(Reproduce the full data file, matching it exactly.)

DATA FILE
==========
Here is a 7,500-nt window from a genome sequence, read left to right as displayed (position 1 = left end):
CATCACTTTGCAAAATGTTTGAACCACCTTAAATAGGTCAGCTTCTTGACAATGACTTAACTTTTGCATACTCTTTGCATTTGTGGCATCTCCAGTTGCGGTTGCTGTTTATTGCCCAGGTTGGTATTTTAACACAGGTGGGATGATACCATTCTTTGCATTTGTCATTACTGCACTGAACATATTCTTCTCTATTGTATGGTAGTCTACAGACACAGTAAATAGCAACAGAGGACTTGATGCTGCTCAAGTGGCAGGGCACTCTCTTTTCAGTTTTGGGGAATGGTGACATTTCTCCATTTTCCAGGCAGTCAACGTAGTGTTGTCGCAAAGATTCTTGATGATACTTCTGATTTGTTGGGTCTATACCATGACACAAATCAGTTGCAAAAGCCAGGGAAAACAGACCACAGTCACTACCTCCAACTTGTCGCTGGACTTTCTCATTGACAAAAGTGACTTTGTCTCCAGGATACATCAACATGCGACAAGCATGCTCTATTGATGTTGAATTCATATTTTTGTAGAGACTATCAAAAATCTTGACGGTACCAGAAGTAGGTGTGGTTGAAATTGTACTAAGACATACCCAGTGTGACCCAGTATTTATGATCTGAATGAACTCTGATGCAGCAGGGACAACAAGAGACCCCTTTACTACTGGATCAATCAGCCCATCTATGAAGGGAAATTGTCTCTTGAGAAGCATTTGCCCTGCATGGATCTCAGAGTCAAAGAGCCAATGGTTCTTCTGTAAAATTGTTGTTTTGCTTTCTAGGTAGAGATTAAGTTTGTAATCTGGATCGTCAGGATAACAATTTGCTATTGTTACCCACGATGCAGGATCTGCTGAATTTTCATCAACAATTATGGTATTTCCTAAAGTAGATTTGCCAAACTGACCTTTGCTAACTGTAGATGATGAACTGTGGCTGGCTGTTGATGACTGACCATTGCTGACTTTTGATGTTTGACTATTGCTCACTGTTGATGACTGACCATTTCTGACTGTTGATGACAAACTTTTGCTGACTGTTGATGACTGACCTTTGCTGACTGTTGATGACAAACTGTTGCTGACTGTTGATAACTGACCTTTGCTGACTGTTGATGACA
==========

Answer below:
Here is a 7,500-nt window from a genome sequence, read left to right as displayed (position 1 = left end):
CATCACTTTGCAAAATGTTTGAACCACCTTAAATAGGTCAGCTTCTTGACAATGACTTAACTTTTGCATACTCTTTGCATTTGTGGCATCTCCAGTTGCGGTTGCTGTTTATTGCCCAGGTTGGTATTTTAACACAGGTGGGATGATACCATTCTTTGCATTTGTCATTACTGCACTGAACATATTCTTCTCTATTGTATGGTAGTCTACAGACACAGTAAATAGCAACAGAGGACTTGATGCTGCTCAAGTGGCAGGGCACTCTCTTTTCAGTTTTGGGGAATGGTGACATTTCTCCATTTTCCAGGCAGTCAACGTAGTGTTGTCGCAAAGATTCTTGATGATACTTCTGATTTGTTGGGTCTATACCATGACACAAATCAGTTGCAAAAGCCAGGGAAAACAGACCACAGTCACTACCTCCAACTTGTCGCTGGACTTTCTCATTGACAAAAGTGACTTTGTCTCCAGGATACATCAACATGCGACAAGCATGCTCTATTGATGTTGAATTCATATTTTTGTAGAGACTATCAAAAATCTTGACGGTACCAGAAGTAGGTGTGGTTGAAATTGTACTAAGACATACCCAGTGTGACCCAGTATTTATGATCTGAATGAACTCTGATGCAGCAGGGACAACAAGAGACCCCTTTACTACTGGATCAATCAGCCCATCTATGAAGGGAAATTGTCTCTTGAGAAGCATTTGCCCTGCATGGATCTCAGAGTCAAAGAGCCAATGGTTCTTCTGTAAAATTGTTGTTTTGCTTTCTAGGTAGAGATTAAGTTTGTAATCTGGATCGTCAGGATAACAATTTGCTATTGTTACCCACGATGCAGGATCTGCTGAATTTTCATCAACAATTATGGTATTTCCTAAAGTAGATTTGCCAAACTGACCTTTGCTAACTGTAGATGATGAACTGTGGCTGGCTGTTGATGACTGACCATTGCTGACTTTTGATGTTTGACTATTGCTCACTGTTGATGACTGACCATTTCTGACTGTTGATGACAAACTTTTGCTGACTGTTGATGACTGACCTTTGCTGACTGTTGATGACAAACTGTTGCTGACTGTTGATAACTGACCTTTGCTGACTGTTGATGACA